Neiman: There are about 70 people working there. First of all, they don't have collective bargaining yet, so they have an individual contract. All the workers are members of the Palestine General Federation of Trade Unions. While I was there Shaher Saed, the PGFTU general secretary, came to meet with us. He drove through six hours of roadblocks from Nablus to Bethlehem.

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Sojourners Magazine May 2007
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New and Noteworthy

Real Re-Creation
Instead of fighting to find a "break" in our packed weeks for some spirit-filled rest, Norman Wirzba's Living the Sabbath calls us look to the Sabbath as a divinely inspired discipline that frames and orders the daily decisions of our work, home, and worship lives. A practical guide to finding new routines that heal and challenge us to grow in our faith. Brazos Press

Truly Blue Jeans
The rapid growth of China's economy is often noted, but rarely are the personal stories of the workers who fuel it. Filmed clandestinely, China Blue follows the life of 17-year-old Jasmine, right, as she moves from her agricultural village home to work at a blue jean factory in the city. The hour-long documentary poignantly reveals the human price we pay for "cheap" labor. Airs April 3 on PBS. Bullfrog Films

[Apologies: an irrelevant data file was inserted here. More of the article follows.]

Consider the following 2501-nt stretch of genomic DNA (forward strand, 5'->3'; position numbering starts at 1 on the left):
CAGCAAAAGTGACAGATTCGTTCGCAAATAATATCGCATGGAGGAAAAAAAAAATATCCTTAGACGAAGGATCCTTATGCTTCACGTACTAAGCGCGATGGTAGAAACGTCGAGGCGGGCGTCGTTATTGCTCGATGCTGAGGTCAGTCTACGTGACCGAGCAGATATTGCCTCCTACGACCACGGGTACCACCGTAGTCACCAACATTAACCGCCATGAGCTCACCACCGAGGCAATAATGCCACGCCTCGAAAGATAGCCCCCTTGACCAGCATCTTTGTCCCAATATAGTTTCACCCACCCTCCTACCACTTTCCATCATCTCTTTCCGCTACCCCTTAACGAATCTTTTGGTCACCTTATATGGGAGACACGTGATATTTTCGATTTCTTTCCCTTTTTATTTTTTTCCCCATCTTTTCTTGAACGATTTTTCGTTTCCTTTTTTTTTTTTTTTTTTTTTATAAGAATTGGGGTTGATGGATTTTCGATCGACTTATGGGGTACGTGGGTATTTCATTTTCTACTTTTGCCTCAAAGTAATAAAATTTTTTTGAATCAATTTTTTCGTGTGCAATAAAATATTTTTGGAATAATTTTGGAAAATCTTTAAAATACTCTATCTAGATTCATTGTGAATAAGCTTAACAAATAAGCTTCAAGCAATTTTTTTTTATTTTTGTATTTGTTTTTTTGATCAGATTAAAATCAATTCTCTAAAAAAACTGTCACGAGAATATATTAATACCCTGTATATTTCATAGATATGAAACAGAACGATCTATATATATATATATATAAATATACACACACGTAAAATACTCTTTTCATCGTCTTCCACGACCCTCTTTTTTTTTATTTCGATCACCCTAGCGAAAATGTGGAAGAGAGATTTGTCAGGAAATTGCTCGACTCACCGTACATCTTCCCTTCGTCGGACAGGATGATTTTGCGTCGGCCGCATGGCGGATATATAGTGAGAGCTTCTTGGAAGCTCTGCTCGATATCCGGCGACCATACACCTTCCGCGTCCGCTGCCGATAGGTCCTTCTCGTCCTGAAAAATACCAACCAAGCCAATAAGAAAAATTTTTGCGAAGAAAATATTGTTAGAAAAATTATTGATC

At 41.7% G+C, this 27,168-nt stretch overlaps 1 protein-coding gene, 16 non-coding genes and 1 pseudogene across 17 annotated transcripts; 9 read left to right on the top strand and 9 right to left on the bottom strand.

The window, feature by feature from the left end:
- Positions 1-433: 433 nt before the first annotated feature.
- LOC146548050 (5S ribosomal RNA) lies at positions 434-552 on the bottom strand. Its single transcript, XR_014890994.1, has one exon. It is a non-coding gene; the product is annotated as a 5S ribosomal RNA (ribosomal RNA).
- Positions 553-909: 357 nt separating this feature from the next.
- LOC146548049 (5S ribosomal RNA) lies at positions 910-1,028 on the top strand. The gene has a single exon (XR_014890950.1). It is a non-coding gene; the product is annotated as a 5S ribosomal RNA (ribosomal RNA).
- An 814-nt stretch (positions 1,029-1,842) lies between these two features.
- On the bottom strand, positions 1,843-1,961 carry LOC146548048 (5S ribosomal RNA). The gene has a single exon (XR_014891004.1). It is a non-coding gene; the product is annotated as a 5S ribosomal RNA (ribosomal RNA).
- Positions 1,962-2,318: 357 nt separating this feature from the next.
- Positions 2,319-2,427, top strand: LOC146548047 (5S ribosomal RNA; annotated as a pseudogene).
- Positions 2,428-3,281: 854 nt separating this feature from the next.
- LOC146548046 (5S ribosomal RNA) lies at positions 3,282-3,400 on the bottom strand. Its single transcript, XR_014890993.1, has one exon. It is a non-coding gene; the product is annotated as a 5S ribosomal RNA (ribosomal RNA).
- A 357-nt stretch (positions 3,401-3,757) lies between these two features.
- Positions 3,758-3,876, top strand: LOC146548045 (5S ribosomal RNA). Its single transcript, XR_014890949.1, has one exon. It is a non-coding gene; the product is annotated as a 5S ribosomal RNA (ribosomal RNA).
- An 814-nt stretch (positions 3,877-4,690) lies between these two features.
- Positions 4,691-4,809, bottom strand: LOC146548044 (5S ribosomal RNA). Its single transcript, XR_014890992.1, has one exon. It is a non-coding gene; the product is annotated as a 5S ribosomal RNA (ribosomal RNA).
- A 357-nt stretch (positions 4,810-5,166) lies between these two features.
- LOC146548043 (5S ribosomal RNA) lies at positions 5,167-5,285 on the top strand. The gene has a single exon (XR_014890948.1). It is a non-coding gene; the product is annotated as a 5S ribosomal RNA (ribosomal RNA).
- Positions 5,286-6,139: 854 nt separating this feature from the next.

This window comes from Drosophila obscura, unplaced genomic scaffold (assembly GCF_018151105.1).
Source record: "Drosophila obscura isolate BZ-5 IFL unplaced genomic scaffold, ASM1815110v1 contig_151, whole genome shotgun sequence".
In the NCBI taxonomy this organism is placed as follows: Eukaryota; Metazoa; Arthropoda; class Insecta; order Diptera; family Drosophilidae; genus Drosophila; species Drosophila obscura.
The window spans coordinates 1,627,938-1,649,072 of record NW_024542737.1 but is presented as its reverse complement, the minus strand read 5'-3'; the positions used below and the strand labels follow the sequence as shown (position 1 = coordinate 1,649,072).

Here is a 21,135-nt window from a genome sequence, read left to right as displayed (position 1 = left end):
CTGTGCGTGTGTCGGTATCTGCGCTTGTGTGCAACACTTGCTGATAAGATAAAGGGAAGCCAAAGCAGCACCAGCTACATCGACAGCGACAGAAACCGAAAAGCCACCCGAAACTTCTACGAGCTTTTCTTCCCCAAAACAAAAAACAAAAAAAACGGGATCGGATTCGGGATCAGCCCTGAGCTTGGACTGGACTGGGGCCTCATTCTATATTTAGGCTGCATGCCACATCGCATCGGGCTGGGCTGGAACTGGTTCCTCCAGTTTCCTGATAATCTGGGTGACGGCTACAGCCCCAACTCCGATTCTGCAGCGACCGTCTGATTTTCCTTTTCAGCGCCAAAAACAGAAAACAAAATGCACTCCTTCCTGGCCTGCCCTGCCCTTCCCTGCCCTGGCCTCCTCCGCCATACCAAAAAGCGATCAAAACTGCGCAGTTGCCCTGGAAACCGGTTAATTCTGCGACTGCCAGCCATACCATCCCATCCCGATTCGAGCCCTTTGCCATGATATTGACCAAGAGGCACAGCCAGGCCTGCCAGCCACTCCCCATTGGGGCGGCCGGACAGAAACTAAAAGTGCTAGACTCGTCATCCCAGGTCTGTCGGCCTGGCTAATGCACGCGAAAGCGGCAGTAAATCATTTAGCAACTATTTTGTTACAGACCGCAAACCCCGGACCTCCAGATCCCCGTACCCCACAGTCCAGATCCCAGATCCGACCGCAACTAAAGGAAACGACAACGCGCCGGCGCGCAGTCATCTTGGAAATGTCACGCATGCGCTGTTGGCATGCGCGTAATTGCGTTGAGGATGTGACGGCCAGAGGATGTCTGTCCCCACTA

Heavenly Harmonies
African Spirit, the latest album from the critically acclaimed Soweto Gospel Choir, solidifies their standing as musical purveyors of infectious joy. While gospels and spirituals such as "Hosanna" and "Somlandela" ("I Will Follow") are still their forte, this 19-song collection includes a couple unexpectedly wonderful versions of popular songs, such as Bob Dylan's "Forever Young." If you're in need of music that inspires, this blend of African gospel and familiar songs in English will hit the spot. Shanachie

Who's There?
In Knocking, filmmakers Joel Engardio and Tom Shepard examine the often misunderstood—and mocked—faith of Jehovah's Witnesses. Despite the belief among adherents that civil involvement compromises the total worship of God, their record number of Supreme Court victories has done more to expand civil liberties for all Americans than perhaps any other group. A fascinating look beyond the stereotypes. Airs May 22 on PBS. www.knocking.org

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Sojourners Magazine April 2007
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Blessing the Hands That Harvest

Bumper stickers found in many college dormitories and church parking lots during the recent boycott of Taco Bell featured a Spanish-speaking Chihuahua—playing off the chain’s ads—turning down the fast- food chow to demand a penny more per pound for tomato pickers.

Heading the campaign was the Coalition of Immokalee Workers, a farm worker-led organization based in Immokalee, Florida, with more than 2,500 members, most of whom are Latinos, Haitians, and Mayan Indians. The nearly four-year boycott put worker concerns—low wages, poor working conditions, and discrimination—in front of many consumers and led to an agreement with Yum! Brands, Taco Bell’s parent company.

The campaign is one of several recent examples of tapping into the power of consumers. Through education, boycotts, and other methods, farm workers can make those who eat the products they grow and pick aware of the conditions they experience—and ask for their help in changing those conditions.